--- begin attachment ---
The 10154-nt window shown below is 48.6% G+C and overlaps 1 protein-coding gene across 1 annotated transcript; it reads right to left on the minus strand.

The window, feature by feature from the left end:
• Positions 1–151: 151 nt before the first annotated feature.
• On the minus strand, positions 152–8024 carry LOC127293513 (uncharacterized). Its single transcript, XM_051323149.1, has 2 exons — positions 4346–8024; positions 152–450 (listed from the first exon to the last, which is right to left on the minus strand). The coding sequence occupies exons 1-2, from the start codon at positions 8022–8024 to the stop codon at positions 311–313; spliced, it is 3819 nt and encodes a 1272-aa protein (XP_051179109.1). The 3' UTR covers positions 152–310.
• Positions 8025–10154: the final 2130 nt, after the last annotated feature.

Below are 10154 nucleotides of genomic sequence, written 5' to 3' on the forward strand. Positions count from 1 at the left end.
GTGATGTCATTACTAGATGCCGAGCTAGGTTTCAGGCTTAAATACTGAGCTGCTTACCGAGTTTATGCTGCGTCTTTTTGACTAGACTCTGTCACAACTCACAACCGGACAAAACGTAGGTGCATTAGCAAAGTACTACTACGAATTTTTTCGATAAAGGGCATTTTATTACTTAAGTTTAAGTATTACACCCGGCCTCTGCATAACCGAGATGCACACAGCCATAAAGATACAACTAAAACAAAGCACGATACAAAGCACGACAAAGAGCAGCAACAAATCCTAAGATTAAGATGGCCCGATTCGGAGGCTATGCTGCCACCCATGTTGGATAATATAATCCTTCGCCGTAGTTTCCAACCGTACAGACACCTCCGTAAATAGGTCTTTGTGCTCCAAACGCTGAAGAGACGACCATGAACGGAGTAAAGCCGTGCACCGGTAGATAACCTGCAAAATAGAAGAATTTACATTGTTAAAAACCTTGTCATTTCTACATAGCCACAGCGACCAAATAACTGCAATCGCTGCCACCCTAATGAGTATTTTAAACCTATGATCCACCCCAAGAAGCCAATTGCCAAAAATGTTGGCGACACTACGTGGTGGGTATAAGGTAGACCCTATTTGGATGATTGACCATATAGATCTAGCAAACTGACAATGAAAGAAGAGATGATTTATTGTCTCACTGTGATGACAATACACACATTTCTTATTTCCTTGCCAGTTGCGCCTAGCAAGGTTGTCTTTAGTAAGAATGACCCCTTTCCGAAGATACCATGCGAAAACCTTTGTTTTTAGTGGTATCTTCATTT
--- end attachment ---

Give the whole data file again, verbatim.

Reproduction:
The 10154-nt window shown below is 48.6% G+C and overlaps 1 protein-coding gene across 1 annotated transcript; it reads right to left on the minus strand.

The window, feature by feature from the left end:
• Positions 1–151: 151 nt before the first annotated feature.
• On the minus strand, positions 152–8024 carry LOC127293513 (uncharacterized). Its single transcript, XM_051323149.1, has 2 exons — positions 4346–8024; positions 152–450 (listed from the first exon to the last, which is right to left on the minus strand). The coding sequence occupies exons 1-2, from the start codon at positions 8022–8024 to the stop codon at positions 311–313; spliced, it is 3819 nt and encodes a 1272-aa protein (XP_051179109.1). The 3' UTR covers positions 152–310.
• Positions 8025–10154: the final 2130 nt, after the last annotated feature.

Below are 10154 nucleotides of genomic sequence, written 5' to 3' on the forward strand. Positions count from 1 at the left end.
GTGATGTCATTACTAGATGCCGAGCTAGGTTTCAGGCTTAAATACTGAGCTGCTTACCGAGTTTATGCTGCGTCTTTTTGACTAGACTCTGTCACAACTCACAACCGGACAAAACGTAGGTGCATTAGCAAAGTACTACTACGAATTTTTTCGATAAAGGGCATTTTATTACTTAAGTTTAAGTATTACACCCGGCCTCTGCATAACCGAGATGCACACAGCCATAAAGATACAACTAAAACAAAGCACGATACAAAGCACGACAAAGAGCAGCAACAAATCCTAAGATTAAGATGGCCCGATTCGGAGGCTATGCTGCCACCCATGTTGGATAATATAATCCTTCGCCGTAGTTTCCAACCGTACAGACACCTCCGTAAATAGGTCTTTGTGCTCCAAACGCTGAAGAGACGACCATGAACGGAGTAAAGCCGTGCACCGGTAGATAACCTGCAAAATAGAAGAATTTACATTGTTAAAAACCTTGTCATTTCTACATAGCCACAGCGACCAAATAACTGCAATCGCTGCCACCCTAATGAGTATTTTAAACCTATGATCCACCCCAAGAAGCCAATTGCCAAAAATGTTGGCGACACTACGTGGTGGGTATAAGGTAGACCCTATTTGGATGATTGACCATATAGATCTAGCAAACTGACAATGAAAGAAGAGATGATTTATTGTCTCACTGTGATGACAATACACACATTTCTTATTTCCTTGCCAGTTGCGCCTAGCAAGGTTGTCTTTAGTAAGAATGACCCCTTTCCGAAGATACCATGCGAAAACCTTTGTTTTTAGTGGTATCTTCATTT